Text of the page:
Samuel Mutter is an MPhil/PhD researcher in the Department of Politics at Birkbeck, University of London. His interests include issues of urban politics, security, space and aesthetics, while his current research project examines the governance of circulation and disruption on the London Underground network.
The 2018 edition of the Giro D’Italia, one of the three ‘Grand Tours’ of men’s professional cycling – alongside the Vuelta a España and, of course, the Tour De France – began in unusual fashion. Rather than starting in any part of Italy, the cyclists set off from the Western, Israeli-controlled side of Jerusalem. The 2nd and 3rd stages were also held in Israel – from Haifa to Tel Aviv, and then from Be’er Sheva to Eilat – before the race returned to more familiar territory for the 4th stage in Catania, Italy. At first, this could simply be taken as an indication of the sport’s increasingly global reach and popularity (while in France, its homeland, it has begun to be thought of as out of date; an old man’s game). Indeed, this is by no means the first time the opening stage of a Grand Tour has set off from abroad. In its 101st edition, this was the 13th time the Giro had started outside Italy. Nor are the other Grand Tours strangers to foreign beginnings: the ‘Grand Depart’ of the 2014 Tour de France, for instance, was held in Leeds, Yorkshire, before making its way south to London, and skipping across the channel.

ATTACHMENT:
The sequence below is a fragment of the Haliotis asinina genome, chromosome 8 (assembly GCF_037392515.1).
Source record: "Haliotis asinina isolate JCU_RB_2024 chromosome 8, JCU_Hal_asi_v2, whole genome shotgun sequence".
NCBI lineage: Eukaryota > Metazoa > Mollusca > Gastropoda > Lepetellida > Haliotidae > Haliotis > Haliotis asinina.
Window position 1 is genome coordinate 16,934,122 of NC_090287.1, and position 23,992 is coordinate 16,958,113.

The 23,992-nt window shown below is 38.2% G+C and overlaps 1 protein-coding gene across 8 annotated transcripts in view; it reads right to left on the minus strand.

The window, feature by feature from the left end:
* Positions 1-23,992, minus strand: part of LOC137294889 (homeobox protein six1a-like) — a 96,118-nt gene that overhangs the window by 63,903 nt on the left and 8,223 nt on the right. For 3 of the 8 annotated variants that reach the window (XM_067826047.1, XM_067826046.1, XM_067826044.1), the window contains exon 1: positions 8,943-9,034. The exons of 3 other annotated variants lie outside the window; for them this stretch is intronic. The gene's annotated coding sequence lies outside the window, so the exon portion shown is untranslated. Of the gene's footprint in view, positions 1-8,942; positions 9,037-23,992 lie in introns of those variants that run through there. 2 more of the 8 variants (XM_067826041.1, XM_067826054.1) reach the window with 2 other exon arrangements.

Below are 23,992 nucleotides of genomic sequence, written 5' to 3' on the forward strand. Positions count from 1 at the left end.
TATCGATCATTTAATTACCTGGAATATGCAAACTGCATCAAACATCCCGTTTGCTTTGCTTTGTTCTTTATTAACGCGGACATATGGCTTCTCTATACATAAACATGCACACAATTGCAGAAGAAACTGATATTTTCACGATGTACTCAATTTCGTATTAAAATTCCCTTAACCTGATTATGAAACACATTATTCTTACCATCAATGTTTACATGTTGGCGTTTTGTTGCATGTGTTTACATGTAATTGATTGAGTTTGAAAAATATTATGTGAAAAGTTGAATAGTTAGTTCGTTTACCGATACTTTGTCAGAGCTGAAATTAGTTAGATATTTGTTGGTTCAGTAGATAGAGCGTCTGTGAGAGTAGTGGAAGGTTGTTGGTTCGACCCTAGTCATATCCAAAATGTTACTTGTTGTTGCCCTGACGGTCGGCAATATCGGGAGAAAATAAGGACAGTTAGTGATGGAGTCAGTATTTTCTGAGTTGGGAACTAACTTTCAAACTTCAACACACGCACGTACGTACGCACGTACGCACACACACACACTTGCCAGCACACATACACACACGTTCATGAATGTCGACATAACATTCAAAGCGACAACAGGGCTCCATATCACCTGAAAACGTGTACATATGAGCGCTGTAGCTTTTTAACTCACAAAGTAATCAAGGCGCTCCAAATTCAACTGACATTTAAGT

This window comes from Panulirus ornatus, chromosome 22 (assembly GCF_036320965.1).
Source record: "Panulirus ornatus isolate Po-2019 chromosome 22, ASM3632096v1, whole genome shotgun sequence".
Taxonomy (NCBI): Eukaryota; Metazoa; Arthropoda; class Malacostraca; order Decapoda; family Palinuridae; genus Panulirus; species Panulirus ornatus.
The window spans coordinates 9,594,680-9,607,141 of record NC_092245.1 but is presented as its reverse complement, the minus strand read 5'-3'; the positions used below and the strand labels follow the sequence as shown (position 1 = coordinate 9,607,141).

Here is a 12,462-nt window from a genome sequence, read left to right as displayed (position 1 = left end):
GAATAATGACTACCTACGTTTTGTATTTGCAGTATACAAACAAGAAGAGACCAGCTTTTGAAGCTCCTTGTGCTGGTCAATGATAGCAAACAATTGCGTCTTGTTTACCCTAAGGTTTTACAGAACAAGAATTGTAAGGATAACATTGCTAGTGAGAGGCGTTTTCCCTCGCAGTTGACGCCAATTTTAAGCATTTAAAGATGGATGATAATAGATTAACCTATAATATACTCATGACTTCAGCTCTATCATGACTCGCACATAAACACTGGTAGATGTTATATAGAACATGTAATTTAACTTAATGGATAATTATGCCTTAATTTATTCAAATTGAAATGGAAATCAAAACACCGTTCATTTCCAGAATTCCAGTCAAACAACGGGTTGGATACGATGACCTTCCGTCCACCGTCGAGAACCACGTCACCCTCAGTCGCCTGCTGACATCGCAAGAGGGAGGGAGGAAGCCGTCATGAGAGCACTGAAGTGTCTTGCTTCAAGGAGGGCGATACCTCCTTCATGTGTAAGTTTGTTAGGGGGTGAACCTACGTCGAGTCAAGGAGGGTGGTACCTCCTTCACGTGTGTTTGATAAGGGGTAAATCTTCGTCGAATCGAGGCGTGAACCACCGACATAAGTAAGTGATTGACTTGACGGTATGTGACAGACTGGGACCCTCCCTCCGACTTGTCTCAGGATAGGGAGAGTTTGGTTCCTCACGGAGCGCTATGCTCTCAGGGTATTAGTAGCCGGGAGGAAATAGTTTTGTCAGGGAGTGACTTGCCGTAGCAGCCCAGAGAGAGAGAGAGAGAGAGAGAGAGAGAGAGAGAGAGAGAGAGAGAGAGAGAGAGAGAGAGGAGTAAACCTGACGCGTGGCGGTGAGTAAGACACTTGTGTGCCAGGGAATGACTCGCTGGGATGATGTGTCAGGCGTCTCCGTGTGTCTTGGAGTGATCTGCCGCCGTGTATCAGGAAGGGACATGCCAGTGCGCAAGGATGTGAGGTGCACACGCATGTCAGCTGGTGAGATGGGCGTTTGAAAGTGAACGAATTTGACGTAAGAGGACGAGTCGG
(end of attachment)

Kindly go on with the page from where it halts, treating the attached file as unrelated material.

However, two things make the Israeli Giro stages stand out. First of all, unlike the UK, where cycling as a sport (as well as a middle-class urban lifestyle; all lycra, sourdough, and frothed milk) has boomed over recent years – especially since the success of the Great Britain track team in the 2012 London Olympic velodrome, and the subsequent Tour de France victories of Bradley Wiggins and Chris Froome under the auspices of Team Sky (asthma and Jiffy bags notwithstanding) – Israel cannot be said to be in the grips of cycling fever. While thought of as a trendy way of getting around in Tel Aviv, the country has little to no historical pedigree in biking as a competitive sport. If the Israeli Giro is representative of an infectious uptake of cycling in Israel, it is not the symptom but the first case.